Wednesday, August 21, 2013

“The Great Philadelphia Lawyer”

Documentary of a song
by Robert A. Waters

Okay, I realize there’s a limited audience for this story.

I grew up listening to country music when I was a boy.  Back then it was called hillbilly music, and it wasn’t always pretty.  But the lyrics were real and genuine, unlike today’s pseudo-country garbage.  This song, “The Great Philadelphia Lawyer,” pokes fun at shysters—the term itself, Philadelphia Lawyer, is a “disparaging label for an attorney who is skillful in the manipulation of the technicalities and intricacies of the law to the advantage of his or her client, although the spirit of the law might be violated.” (The Free Dictionary)

The words of the song were penned by Woody Guthrie.  The tune mimicked an old murder ballad called “The Jealous Lover.”  Rose Maddox first recorded “The Great Philadelphia Lawyer,” and, in my opinion, her version is the best.

The Maddox family had been sharecroppers in Boaz, Alabama during the Depression.  Rose was eleven when the family packed up and moved to California.  In a radio interview, she described the journey: “Cotton prices failed in Alabama.  So we left for California, the Land of Milk and Honey... We only had $35 when we left there, and a dream of going to California.  That was my mother’s dream.  Hitchhiking.  All of us.  Five kids.... The brakemen helped us get on the right trains and they got us food from the caboose.  Sometimes the brakemen locked us in the boxcars and told us to be quiet.... We got to Los Angeles, California, in 1933.”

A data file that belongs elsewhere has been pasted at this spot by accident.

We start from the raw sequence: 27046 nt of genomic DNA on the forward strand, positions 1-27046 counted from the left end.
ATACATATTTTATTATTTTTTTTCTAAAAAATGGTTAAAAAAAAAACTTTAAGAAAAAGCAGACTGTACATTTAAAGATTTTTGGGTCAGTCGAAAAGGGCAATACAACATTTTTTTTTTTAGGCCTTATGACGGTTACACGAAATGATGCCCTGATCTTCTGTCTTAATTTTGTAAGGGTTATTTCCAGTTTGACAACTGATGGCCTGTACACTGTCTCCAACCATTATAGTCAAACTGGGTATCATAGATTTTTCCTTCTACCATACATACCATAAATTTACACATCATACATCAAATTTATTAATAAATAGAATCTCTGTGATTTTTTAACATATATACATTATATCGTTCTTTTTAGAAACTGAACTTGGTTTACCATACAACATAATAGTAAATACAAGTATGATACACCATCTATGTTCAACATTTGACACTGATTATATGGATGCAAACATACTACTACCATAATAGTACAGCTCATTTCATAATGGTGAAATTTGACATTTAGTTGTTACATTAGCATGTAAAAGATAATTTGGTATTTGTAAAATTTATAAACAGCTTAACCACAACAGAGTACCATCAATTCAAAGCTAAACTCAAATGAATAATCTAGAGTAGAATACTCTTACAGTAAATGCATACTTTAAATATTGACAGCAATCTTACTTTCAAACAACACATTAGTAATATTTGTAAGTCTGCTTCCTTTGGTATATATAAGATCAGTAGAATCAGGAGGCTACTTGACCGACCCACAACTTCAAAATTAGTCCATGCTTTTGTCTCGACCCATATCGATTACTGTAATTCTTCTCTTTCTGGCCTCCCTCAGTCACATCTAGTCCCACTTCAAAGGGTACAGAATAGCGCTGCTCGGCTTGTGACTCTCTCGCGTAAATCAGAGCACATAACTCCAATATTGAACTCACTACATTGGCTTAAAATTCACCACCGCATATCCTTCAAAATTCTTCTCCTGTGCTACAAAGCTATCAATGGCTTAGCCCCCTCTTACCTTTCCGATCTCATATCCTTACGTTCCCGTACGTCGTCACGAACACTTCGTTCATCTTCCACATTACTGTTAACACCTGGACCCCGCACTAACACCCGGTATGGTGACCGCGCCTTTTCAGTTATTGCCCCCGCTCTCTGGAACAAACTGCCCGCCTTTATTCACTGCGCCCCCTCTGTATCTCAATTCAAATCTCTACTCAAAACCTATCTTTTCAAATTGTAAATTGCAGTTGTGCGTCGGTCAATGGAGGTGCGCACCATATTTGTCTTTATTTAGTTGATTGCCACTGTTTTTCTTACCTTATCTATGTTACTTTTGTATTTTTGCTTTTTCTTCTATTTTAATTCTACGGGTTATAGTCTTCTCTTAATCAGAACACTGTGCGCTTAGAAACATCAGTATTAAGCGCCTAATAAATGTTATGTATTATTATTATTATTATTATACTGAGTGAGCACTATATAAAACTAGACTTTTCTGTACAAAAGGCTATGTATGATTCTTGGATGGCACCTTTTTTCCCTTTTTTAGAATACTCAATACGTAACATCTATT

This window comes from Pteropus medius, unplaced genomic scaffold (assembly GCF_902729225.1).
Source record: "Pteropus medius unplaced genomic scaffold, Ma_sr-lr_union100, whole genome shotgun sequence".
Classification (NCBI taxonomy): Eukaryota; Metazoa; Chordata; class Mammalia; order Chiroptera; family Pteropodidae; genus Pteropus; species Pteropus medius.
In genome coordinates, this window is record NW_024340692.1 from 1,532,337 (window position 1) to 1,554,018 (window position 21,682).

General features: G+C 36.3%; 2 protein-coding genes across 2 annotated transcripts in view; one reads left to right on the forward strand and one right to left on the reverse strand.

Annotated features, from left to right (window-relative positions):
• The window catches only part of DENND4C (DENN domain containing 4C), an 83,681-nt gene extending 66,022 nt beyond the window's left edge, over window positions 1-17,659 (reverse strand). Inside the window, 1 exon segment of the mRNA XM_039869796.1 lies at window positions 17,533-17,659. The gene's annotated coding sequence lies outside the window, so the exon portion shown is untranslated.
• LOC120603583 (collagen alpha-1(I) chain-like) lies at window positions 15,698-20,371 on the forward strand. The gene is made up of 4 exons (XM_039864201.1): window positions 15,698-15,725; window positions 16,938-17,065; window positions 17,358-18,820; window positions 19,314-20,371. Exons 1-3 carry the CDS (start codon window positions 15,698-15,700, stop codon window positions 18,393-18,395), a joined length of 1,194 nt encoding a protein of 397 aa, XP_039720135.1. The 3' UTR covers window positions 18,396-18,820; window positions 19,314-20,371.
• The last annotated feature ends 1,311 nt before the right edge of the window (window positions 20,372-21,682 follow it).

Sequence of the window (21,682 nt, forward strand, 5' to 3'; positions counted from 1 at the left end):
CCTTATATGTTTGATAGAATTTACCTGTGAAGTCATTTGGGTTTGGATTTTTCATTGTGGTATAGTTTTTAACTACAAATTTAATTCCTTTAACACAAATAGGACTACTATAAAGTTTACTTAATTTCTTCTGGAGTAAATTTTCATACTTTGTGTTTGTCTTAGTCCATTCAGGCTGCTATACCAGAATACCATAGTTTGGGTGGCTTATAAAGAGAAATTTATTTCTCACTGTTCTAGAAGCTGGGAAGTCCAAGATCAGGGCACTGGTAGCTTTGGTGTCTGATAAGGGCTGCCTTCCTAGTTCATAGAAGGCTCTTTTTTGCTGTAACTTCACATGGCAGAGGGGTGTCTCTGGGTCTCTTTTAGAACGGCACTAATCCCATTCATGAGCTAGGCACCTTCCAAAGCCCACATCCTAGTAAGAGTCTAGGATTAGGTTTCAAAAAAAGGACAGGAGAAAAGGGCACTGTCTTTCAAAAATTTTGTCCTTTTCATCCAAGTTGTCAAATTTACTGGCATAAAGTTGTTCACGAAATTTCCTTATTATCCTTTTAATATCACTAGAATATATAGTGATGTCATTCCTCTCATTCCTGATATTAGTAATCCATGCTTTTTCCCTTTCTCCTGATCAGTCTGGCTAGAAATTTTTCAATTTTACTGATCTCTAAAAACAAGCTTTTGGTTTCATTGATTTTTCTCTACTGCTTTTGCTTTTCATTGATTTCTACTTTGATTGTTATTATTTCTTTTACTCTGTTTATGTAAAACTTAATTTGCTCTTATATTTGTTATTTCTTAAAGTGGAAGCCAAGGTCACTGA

Rose’s father found work in Modesto, and the family settled there.  With her brothers, Rose began playing music on local radio stations.  Eventually, they landed a recording contract.  Because of their success in hillbilly music, the Maddox family was able to rise from the grinding poverty they’d experienced for much of their lives.

The “Great Philadelphia Lawyer” tells the story of a great man who falls in love with a married woman.  The lyrics drip with dead-pan humor, as well as dark, raw, emotions.  The climax is understated to the extreme.

If you like this sort of thing the way I do, enjoy!

The Great Philadelphia Lawyer
Lyrics by Woodie Guthrie
(Original Title: Reno Blues)

Way out in Reno, Nevada
Where romance blooms and fades,
A great Philadelphia lawyer

Was in love with a Hollywood maid.

“Come, love and we’ll go ramblin’
Down where the lights are so bright.

I’ll win you a divorce from your husband

And we can get married tonight.”

Wild Bill was a gun-totin’ cowboy,
Ten notches were carved in his gun

And all the boys around Reno

Left Wild Bill’s maiden alone.

One night when Bill was returning
From ridin’ the range in the cold,

He dreamed of his Hollywood sweetheart

Whose love was as lasting as gold.

As he drew near to her window,
Two shadows he saw on the shade.

It was the great Philadelphia lawyer

Makin’ love to Bill’s Hollywood maid.

The night was as still as the desert,
The moon hangin’ high overhead.

Bill listened awhile through the window

He could hear every word that he said

“Your hands are so pretty and lovely,
Your form is so rare and divine.

Come go with me to the city

And leave this wild cowboy behind.”

Now tonight back in old Pennsylvania,
Among those beautiful pines,

There’s one less Philadelphia lawyer

In old Philadelphia tonight.

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